There's an election happening this May that progressives across Texas need to keep their eyes on, over in the northwest corner of Dallas County.
Farmers Branch, a community of 28,000 residents, is holding its first single-member districts municipal election, and stands a chance of reversing its recent history of making headlines for efforts to drive out the town's Hispanic population.
Last year, the city was forced to switch to single member districts after the at-large seats were found to violate the Voting Rights Act. The lawsuit successfully argued that Hispanics in Farmers Branch “had less opportunity than other members of the electorate to participate in the political process and to elect representatives of their choice,” wrote Judge Sidney Fitzwater in his opinion.
This effort to change the system of municipal representation in Farmer's Branch comes six years after a highly divisive and ugly legal battle over an ordinance that targeted undocumented immigrants. In 2006, the Farmers Branch council became the first in Texas to pass an ordinance that fined landlords who rented to undocumented immigrants, allowed police to check immigration status, and mandated English as the official language of the city.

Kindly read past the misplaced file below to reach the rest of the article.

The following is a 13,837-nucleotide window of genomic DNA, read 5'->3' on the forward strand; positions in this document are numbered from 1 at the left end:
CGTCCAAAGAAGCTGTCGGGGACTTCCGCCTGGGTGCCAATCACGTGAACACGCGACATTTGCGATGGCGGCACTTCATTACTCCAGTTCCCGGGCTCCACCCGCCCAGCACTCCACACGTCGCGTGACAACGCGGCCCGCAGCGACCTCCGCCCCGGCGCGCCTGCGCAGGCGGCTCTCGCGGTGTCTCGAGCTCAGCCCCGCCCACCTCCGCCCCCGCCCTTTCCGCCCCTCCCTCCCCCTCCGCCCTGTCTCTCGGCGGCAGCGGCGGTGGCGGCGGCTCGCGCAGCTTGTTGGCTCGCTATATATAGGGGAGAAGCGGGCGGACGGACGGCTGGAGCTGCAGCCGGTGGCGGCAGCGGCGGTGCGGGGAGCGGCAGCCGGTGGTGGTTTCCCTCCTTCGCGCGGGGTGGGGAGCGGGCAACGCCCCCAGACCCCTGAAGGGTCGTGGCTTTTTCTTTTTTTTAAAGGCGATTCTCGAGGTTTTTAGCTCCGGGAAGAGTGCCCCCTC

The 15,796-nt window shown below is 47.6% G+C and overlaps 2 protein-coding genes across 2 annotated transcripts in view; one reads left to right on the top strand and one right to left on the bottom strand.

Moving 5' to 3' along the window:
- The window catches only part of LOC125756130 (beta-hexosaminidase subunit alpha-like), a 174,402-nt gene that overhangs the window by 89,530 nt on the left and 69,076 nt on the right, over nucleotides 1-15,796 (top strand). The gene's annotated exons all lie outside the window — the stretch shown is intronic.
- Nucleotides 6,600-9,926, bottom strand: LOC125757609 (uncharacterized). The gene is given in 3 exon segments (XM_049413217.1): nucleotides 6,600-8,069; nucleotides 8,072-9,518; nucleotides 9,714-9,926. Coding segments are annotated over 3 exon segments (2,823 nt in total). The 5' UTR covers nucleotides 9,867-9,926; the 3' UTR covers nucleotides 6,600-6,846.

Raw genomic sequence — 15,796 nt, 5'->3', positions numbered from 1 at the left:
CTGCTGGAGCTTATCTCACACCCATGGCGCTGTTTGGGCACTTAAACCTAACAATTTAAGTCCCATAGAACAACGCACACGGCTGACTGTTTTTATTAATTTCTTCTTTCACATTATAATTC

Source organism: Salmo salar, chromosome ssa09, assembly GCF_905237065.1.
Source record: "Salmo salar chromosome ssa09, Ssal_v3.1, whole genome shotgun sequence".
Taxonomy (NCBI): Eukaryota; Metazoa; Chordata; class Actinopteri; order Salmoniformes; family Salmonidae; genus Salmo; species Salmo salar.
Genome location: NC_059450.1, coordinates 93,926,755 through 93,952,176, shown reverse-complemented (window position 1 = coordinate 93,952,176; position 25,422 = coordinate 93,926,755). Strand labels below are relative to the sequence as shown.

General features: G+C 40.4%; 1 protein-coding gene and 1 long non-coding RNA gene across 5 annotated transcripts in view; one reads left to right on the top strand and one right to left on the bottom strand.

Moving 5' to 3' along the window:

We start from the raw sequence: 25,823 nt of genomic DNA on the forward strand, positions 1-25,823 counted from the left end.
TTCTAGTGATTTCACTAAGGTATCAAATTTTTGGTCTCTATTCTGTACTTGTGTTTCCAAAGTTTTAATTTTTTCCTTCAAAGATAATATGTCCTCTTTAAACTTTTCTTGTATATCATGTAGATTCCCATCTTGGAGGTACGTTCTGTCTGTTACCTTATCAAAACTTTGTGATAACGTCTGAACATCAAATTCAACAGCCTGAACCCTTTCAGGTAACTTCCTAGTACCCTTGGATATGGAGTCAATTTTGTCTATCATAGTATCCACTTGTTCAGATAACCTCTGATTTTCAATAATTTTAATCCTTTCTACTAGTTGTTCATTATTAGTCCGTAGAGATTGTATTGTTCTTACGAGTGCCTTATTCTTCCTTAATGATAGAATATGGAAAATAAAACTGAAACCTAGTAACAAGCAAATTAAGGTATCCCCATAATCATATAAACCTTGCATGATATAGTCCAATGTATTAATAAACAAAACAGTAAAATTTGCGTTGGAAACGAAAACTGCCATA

The ordinance was largely viewed as a response to the growth in Hispanic residents in the small, previously Anglo community. (Currently, 37% of residents are Hispanic.) It was the work of then-Council Member Tim O'Hare, who panicked over what he described as an influx of “less desirable people.”
Opponents of the anti-immigrant measure petitioned for a special election to allow voters to decide whether the ordinance should be implemented or not. Unfortunately hate won the day, with 68% of voters supporting the referendum. The mayor at the time, Bob Phelps, opposed the measure, and had his windows broken as a result. He retired in 2008, and Farmers Branch elected O'Hare, father of the anti-immigrant ordinance, as Mayor.